The budget proposed this week by Ohio House Republicans affirms — if any doubt remained — whom these lawmakers primarily represent: Tea Party ideologues and corporate lobbyists. It will be up to more-responsible legislators and Republican Gov. John Kasich to enact a budget that meets Ohioans’ needs.
The House GOP plan eliminates the most important element of Mr. Kasich’s two-year budget proposal: expansion of the state’s Medicaid program to extend health insurance to another 456,000 poor Ohioans, including 25,000 in Lucas County. Evidently a futile repudiation of Obamacare means more to Republican lawmakers — and the people they are trying to impress — than a vital policy proposal by their own party’s governor.
The Medicaid expansion would bring $13 billion in federal aid to Ohio over the next decade — money that otherwise will go to other states. It would create jobs, increase tax revenues, and promote economic growth in our state.
It would reduce reliance by uninsured Ohioans on expensive emergency-room care — a practice that raises costs for households with private insurance and for health-care providers. To her credit, state Rep. Barbara Sears of Monclova Township is standing with the governor rather than her Republican colleagues on the Medicaid expansion proposal.
The House GOP budget includes $50 million more a year for mental-health and substance-abuse services. But that is a tiny fraction of what Ohio will lose if it does not pursue Medicaid expansion.
The House plan rejects another of Governor Kasich’s good ideas: a reasonable increase in the state severance tax on oil and natural gas extracted from shale wells. Money from such a tax could pay for the environmental and safety regulation needed to ensure that Ohio’s fracking boom proceeds responsibly. It also could provide revenue to help restore some of the huge state budget cuts of the past two years.
Instead, House Republicans are content to allow mostly out-of-state companies to maximize their profits from exploiting Ohio’s nonrenewable resources. Presumably, Columbus’ generous oil and gas lobby will show its appreciation.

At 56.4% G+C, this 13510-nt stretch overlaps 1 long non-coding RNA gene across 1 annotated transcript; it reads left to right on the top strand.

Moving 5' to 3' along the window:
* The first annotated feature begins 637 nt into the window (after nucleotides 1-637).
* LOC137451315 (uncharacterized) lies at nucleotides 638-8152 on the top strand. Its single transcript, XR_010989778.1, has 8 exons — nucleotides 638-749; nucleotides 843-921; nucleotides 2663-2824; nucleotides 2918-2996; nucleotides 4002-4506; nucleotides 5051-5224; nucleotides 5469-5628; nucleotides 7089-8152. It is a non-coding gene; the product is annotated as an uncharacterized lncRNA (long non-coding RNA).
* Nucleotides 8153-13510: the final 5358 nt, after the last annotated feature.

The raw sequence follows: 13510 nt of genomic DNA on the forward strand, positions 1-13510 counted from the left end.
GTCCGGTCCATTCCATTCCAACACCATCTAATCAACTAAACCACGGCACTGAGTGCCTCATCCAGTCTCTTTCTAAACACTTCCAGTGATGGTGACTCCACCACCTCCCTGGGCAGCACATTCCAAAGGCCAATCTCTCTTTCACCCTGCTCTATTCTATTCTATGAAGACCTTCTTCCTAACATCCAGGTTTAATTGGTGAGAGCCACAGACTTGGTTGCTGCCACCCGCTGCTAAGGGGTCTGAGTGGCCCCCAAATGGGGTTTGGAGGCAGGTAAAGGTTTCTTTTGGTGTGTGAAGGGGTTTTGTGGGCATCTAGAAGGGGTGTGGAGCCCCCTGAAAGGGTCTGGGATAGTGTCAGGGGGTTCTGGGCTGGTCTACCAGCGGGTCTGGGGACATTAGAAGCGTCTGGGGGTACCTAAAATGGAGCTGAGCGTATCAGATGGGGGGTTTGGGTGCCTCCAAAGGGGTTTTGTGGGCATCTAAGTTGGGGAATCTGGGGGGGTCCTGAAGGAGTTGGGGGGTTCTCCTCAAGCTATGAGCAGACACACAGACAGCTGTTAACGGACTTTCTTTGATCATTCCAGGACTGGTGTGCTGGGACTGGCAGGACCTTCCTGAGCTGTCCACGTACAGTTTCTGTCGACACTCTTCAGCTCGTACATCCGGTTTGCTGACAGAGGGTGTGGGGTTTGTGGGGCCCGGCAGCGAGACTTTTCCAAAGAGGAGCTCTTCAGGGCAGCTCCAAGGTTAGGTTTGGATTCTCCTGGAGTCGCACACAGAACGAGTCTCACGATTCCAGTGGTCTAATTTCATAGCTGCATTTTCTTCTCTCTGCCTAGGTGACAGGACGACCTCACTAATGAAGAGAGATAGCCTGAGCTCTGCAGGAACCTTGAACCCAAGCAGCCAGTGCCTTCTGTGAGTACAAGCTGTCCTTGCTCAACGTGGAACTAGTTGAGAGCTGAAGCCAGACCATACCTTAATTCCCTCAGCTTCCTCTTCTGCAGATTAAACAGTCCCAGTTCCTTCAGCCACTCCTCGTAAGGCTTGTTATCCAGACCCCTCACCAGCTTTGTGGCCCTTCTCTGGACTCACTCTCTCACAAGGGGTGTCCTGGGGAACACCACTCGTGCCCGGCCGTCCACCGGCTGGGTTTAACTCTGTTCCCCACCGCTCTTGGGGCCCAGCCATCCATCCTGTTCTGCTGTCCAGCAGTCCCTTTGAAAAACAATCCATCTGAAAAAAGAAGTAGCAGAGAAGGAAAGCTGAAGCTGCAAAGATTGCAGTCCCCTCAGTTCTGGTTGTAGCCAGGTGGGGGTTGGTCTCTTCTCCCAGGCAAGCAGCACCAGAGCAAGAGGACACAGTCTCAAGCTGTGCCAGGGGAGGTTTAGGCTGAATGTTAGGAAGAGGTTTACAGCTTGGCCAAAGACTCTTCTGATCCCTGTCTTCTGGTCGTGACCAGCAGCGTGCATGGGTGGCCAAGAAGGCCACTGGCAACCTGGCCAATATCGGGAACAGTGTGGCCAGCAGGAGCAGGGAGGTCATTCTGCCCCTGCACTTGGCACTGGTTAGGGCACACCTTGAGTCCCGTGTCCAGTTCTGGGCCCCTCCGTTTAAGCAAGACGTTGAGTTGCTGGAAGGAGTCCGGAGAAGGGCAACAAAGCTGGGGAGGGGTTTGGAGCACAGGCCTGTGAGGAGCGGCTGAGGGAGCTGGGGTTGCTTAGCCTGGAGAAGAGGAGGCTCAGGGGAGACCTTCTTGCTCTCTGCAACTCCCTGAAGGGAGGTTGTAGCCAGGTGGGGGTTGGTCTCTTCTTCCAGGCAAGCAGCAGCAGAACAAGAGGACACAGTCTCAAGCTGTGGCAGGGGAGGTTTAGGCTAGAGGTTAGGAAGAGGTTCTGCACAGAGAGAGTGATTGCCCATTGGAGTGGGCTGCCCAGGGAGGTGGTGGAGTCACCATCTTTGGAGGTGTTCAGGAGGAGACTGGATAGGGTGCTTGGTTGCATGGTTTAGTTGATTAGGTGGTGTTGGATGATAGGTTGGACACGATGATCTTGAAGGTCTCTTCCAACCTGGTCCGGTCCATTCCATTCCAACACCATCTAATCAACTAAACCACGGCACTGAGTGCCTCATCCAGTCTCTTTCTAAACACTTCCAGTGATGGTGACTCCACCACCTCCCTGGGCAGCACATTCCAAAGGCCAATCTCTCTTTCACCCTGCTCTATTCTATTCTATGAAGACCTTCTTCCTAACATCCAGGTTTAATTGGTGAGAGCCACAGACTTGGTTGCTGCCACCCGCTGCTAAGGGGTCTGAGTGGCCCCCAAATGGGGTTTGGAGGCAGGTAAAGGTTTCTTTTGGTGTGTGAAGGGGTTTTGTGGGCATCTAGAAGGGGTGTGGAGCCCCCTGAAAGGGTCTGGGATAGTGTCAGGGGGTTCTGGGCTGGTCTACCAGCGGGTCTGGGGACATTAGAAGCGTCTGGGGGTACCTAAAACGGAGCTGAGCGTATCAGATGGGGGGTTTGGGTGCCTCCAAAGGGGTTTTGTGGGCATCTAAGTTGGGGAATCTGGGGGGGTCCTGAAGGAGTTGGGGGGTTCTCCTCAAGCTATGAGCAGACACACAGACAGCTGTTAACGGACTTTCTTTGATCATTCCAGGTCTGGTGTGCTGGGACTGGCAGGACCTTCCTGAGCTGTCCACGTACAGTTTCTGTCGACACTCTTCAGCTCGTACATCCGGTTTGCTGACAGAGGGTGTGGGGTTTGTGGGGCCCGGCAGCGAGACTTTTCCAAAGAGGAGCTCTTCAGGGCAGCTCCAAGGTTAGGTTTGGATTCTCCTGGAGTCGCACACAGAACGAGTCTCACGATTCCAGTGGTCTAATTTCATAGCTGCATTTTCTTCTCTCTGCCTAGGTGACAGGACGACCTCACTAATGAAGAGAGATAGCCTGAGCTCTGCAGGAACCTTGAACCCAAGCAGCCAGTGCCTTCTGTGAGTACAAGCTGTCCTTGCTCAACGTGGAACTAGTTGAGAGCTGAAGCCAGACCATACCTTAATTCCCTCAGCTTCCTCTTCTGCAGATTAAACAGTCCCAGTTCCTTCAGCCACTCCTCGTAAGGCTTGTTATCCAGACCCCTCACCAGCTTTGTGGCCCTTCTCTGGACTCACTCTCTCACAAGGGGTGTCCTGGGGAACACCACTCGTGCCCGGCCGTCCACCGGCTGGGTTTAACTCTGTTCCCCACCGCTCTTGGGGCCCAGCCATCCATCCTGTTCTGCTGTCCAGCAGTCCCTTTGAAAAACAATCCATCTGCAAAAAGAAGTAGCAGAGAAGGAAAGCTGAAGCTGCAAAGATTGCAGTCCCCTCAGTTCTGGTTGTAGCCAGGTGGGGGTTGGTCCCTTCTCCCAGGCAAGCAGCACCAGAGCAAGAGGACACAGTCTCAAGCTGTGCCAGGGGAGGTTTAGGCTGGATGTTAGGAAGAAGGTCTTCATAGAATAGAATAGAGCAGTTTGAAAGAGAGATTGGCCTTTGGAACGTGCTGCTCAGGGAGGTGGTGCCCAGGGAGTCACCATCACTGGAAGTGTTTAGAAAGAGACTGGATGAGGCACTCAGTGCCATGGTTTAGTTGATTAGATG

The House GOP plan excludes Mr. Kasich’s proposal to reduce the 5.5 percent rate of Ohio’s sales tax by broadening its base to include a wide range of services — a potentially intriguing idea that the administration has not presented very will. It also rejects the governor’s ill-advised plan to give small businesses nearly a 50 percent tax cut.
But the House proposal shares Mr. Kasich’s desire for a further cut in individual income taxes. That would benefit the richest Ohioans far more than less-advantaged ones, and is not only unnecessary but counterproductive at a time of so many unmet needs for public services.
To appease anti-abortion extremists, the House Republican budget again takes a gratuitous slap at Planned Parenthood. The effort to deny the organization federal money for its family planning programs would diminish the good work Planned Parenthood does to improve women’s health care in northwest Ohio and the rest of the state.
The House GOP budget seeks to improve on Mr. Kasich’s insufficient plan to bolster the adequacy and fairness of state aid to public schools. Toledo Public Schools would get a 6 percent increase in aid next school year, rather than no increase under the governor’s plan.
The House proposal would increase aid to public universities and colleges as well. But these advantages are not nearly enough to offset the plan’s many destructive features.
House Republicans are likely to ram their budget bill through the chamber they control next week. When that sideshow — which is designed to influence next year’s elections more than this year’s fiscal debate — is over, meaningful budget work can begin.